Why has Uber stirred up such controversy? Because the company and similar outfits such as Lyft and Sidecar have challenged entrenched interests like the New York City taxi mogul profiled in the latest issue of Bloomberg Businessweek.

According to the city, the Taxi King controls 860 cabs (Freidman says he actually operates more than 1,100). That’s more than anyone else in town. Factor in the hundreds of vehicles he has in Chicago, New Orleans, and Philadelphia, and he’s almost certainly the most powerful taxi mogul in the country. Freidman makes money by leasing the cabs to drivers on a daily or weekly basis.

To own a cab in New York, you need a medallion—a metal shield displayed on the vehicle’s hood—and there are a fixed number issued by the New York City Taxi & Limousine Commission (TLC). Until very recently, medallions were a good thing to have a lot of. In 1947, you could buy one for $2,500. In 2013, after a half-century of steady appreciation, including a near-exponential period in the 2000s, they were going for $1.32 million.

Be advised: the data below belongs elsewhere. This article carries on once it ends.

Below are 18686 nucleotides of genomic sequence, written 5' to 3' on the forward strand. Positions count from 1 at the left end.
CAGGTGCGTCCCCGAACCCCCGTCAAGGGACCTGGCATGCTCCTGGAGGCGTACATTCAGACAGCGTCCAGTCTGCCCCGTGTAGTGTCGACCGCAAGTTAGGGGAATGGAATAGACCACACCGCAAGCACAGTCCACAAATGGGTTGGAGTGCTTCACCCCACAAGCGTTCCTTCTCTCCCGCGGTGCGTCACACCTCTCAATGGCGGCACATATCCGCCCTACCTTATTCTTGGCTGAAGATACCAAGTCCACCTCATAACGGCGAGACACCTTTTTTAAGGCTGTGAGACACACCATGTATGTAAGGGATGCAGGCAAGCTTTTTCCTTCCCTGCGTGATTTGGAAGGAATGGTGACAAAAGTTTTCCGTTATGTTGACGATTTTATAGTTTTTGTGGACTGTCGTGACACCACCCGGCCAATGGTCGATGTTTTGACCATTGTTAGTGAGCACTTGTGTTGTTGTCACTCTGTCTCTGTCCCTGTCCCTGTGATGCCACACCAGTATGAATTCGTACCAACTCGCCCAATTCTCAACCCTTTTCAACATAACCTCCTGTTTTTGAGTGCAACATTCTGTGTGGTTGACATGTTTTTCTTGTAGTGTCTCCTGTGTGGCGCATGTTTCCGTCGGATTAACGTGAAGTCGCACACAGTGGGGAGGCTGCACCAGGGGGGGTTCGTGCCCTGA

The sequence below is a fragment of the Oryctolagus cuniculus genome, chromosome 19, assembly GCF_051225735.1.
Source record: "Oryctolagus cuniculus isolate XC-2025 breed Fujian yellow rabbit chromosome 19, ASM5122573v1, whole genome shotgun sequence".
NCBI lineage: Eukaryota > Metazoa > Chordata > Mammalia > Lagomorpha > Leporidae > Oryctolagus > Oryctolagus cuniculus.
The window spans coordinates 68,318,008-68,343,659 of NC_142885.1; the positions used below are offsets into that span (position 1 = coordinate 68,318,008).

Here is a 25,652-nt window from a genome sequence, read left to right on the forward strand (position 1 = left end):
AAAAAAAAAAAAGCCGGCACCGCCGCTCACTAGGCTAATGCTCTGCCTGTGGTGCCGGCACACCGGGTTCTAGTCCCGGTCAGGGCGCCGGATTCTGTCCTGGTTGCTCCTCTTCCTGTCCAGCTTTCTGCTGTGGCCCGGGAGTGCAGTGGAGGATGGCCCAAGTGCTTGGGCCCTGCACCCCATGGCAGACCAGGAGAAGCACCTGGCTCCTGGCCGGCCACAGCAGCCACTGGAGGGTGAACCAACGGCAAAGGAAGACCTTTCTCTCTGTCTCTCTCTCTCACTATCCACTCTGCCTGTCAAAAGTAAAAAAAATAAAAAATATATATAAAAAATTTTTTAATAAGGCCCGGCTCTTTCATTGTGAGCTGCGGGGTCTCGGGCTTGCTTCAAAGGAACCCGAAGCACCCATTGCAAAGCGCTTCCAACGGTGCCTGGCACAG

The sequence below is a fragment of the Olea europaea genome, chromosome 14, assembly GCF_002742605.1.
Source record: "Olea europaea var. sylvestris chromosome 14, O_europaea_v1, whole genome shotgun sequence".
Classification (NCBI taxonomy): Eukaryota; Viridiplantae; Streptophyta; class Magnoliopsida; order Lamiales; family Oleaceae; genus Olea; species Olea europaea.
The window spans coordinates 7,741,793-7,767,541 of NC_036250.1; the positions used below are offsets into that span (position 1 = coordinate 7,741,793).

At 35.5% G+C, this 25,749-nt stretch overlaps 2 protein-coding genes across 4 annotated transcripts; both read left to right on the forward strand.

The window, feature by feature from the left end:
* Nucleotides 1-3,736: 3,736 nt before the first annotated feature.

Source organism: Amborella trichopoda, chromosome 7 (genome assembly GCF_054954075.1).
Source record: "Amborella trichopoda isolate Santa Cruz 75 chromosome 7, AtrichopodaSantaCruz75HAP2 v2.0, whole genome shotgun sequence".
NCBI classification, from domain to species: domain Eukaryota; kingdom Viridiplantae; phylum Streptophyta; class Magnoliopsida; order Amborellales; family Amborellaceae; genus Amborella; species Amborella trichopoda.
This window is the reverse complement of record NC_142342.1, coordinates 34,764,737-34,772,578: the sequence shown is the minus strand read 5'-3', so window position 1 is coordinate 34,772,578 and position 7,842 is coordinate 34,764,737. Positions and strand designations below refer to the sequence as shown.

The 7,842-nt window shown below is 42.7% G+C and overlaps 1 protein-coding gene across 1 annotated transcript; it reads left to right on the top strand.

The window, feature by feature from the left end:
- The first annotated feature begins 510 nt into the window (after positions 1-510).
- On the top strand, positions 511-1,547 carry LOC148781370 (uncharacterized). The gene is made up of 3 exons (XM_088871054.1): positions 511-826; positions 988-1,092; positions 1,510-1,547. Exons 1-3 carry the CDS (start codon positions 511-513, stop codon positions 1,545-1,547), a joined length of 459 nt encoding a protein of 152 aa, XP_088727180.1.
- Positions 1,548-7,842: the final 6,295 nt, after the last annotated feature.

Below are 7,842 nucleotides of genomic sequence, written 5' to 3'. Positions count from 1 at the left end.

Then came Uber. Since the arrival of the car-by-app service, valued at about $50 billion, taxi ridership is down, daily receipts have declined, and drivers are idling—or going to work for Uber. Add it up, and desperate medallion sellers are trying to fob off their little tin ornaments for as little as $650,000. …

… There are 13,587 yellow cabs in New York City. That’s not many more than there were when the modern taxi industry was born almost 80 years ago. During the Depression, thousands of jobless men became taxi drivers. As a result, the number of cabs ballooned, and suddenly there weren’t enough passengers to scoop up. The industry became as hopelessly unprofitable as any other. So in 1937 the city created the medallion system that remains in place today. Until 1996, the number of medallions in circulation remained exactly 11,787.

Because the system artificially depressed supply, taxi drivers stayed busy and medallions became more valuable.